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A Curve


Action Potential
Length-Tension Relation Curve
Muscle Force Curve
Periodization Training
Goldilocks Principle
Stress -- General Adaptation Syndrome

Human Da Vinci

"The harder the conflict, the more glorious the triumph. What we obtain too cheap, we esteem too lightly; it is dearness only that gives everything its value. I love the man that can smile in trouble, that can gather strength from distress and grow brave by reflection. 'Tis the business of little minds to shrink; but he whose heart is firm, and whose conscience approves his conduct, will pursue his principles unto death."

-- Thomas Paine

THE ACTION CURVE is common in the Physiology of Physical Training and is a reminder of how the body responds to Physical Training. The curve turns up in many natural systems of the human body. The curve often represents the storing of potential energy and the release of energy. The highs and lows of potential and kinetic energy are present at many levels of physiology, and are considered in the design and programming of training sessions and long-range workout schedules. Here is a rundown of four important curves that describe the theory behind Physical Training.

A Curve
Action Potential
An Action Potential is a wave of depolarization that occurs in nerves and muscles. Electrolytes or ions, such as sodium and potassium are in a state of potential energy when polarized across a nerve membrane. Depolarization is the reversal of that potential. A wave of depolarization travels down a nerve to conduct the impulse. The Action Potential of a nerve is transferred chemically by a Motor Endplate (motoneuron) that transmits the nervous Action Potential to a muscular Action Potential which causes muscle fibers to contract. A stimulus causes the potential to reverse or depolarize when a threshold is reached and a depolarization wave travels or propagates along a nerve or muscle. In maximal strength and power activities the ability to activate as many motoneurons as possible for a task brings top performance. The number of neurons fired and the frequency that the neurons are fired sum up the neural activity causing the magnitude of whole muscle contraction. The Action Potential curve is plotted as Voltage (Potential) versus Time. Action Potential graphs actually look narrower and are not as symmetrical as the graphic shown above.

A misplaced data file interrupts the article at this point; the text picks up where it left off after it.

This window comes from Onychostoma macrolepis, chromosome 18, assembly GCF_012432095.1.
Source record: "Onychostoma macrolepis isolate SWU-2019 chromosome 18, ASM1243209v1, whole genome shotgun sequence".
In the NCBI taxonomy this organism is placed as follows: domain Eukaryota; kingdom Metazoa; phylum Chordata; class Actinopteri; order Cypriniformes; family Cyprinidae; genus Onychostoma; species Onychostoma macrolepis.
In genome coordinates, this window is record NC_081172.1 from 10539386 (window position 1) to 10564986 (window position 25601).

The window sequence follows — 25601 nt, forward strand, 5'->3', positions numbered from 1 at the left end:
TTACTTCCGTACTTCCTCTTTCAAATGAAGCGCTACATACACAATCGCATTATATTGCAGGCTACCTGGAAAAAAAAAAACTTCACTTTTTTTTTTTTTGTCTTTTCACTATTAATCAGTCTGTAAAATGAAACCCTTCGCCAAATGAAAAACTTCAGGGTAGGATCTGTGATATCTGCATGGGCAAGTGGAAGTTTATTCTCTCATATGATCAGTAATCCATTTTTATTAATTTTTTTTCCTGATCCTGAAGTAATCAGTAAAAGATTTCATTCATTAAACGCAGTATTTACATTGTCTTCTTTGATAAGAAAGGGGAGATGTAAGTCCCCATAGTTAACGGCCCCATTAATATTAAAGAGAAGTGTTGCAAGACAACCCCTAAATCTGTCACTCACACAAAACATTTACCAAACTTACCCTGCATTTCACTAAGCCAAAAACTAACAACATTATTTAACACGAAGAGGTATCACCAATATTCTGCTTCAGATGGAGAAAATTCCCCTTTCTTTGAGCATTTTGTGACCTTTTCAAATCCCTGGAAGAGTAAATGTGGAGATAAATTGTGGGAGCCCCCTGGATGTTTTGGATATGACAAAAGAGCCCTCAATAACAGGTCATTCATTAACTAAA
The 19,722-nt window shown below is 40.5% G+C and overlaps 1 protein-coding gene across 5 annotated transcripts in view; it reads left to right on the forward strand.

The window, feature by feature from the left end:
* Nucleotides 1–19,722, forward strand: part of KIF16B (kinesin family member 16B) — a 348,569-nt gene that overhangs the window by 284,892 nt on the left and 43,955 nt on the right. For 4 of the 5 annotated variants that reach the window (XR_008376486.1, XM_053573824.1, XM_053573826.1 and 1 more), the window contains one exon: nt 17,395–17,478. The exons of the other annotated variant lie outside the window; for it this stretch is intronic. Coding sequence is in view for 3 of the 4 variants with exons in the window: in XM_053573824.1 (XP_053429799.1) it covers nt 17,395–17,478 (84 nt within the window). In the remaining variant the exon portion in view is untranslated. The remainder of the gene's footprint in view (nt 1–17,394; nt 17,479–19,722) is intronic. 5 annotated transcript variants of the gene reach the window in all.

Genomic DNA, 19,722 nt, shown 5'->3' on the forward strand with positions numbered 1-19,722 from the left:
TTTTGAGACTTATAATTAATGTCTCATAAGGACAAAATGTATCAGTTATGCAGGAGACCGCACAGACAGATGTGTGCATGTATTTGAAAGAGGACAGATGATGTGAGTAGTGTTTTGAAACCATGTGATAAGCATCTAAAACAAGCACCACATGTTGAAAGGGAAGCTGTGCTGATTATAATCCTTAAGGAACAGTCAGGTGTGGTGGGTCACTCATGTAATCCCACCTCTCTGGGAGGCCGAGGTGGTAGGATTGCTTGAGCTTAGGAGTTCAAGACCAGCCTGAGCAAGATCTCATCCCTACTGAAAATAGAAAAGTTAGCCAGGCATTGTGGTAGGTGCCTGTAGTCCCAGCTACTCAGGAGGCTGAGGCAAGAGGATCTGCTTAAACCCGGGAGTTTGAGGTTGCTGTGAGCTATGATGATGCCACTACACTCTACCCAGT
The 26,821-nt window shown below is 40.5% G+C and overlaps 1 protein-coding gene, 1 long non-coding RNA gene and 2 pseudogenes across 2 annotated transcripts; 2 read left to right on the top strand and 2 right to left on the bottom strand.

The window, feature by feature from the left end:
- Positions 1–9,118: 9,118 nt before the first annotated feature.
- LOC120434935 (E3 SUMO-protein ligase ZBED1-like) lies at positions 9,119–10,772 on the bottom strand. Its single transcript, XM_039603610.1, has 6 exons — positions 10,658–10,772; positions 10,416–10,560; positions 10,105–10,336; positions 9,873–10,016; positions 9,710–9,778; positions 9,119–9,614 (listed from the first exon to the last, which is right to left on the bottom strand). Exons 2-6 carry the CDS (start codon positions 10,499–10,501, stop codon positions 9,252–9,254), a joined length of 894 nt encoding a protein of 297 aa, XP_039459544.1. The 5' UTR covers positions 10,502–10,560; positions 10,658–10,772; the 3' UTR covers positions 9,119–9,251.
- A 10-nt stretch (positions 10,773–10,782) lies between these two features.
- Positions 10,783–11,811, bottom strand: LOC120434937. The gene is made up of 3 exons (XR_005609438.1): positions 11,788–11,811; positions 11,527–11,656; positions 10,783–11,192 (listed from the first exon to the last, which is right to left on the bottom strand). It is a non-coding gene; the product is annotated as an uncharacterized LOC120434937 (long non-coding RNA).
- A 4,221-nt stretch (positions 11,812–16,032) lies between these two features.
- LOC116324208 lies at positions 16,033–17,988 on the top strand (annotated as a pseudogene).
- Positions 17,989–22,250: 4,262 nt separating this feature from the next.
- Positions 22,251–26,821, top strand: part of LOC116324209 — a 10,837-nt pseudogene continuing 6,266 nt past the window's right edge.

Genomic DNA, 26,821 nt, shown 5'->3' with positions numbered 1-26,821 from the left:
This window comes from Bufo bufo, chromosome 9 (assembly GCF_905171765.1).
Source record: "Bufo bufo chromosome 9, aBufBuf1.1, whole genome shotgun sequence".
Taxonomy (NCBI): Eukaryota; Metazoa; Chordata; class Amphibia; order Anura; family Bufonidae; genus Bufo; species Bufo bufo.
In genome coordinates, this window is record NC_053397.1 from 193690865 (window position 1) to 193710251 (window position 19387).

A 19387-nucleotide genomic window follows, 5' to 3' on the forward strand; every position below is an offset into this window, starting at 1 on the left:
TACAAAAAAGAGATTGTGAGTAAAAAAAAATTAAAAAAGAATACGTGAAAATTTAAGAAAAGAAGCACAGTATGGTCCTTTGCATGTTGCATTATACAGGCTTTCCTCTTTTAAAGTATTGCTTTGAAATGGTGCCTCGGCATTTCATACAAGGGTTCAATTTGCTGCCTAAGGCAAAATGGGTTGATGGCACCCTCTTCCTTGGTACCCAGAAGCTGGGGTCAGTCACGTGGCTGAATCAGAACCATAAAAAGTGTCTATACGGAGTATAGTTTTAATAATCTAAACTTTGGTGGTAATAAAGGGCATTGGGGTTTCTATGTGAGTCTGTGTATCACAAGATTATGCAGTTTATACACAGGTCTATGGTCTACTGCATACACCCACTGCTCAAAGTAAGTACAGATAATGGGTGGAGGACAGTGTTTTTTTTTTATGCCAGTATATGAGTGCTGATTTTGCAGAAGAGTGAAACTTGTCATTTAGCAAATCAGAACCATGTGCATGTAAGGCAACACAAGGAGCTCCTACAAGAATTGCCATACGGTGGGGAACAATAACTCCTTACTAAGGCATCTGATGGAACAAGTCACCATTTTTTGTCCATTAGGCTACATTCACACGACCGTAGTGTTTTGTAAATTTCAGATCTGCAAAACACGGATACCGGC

A Curve
Length-Tension Relation Curve
Muscles have an optimal length that produces stronger contractions. When muscles are placed in a shortened position they are weaker. When muscles are lengthened to a position of overstretching, they also produce weaker contractions. There are overlapping contractile filaments inside the muscle fibers that have an optimal overlap and greater contractile force output somewhere between the extremes of too-short and too-stretched. The Length-Tension Relationship combined with the efficiency of the line of pull of muscles near a joint are very important in understanding why strength varies at different joint angles and when teaching weight training techniques. Many machine settings are designed to optimize the length of working muscle. Care must be taken to determine that efforts to reach optimal muscle length do not occur at the expense of joint safety. The Length-Tension Relation Curve is plotted as Tension Developed versus Muscle Length.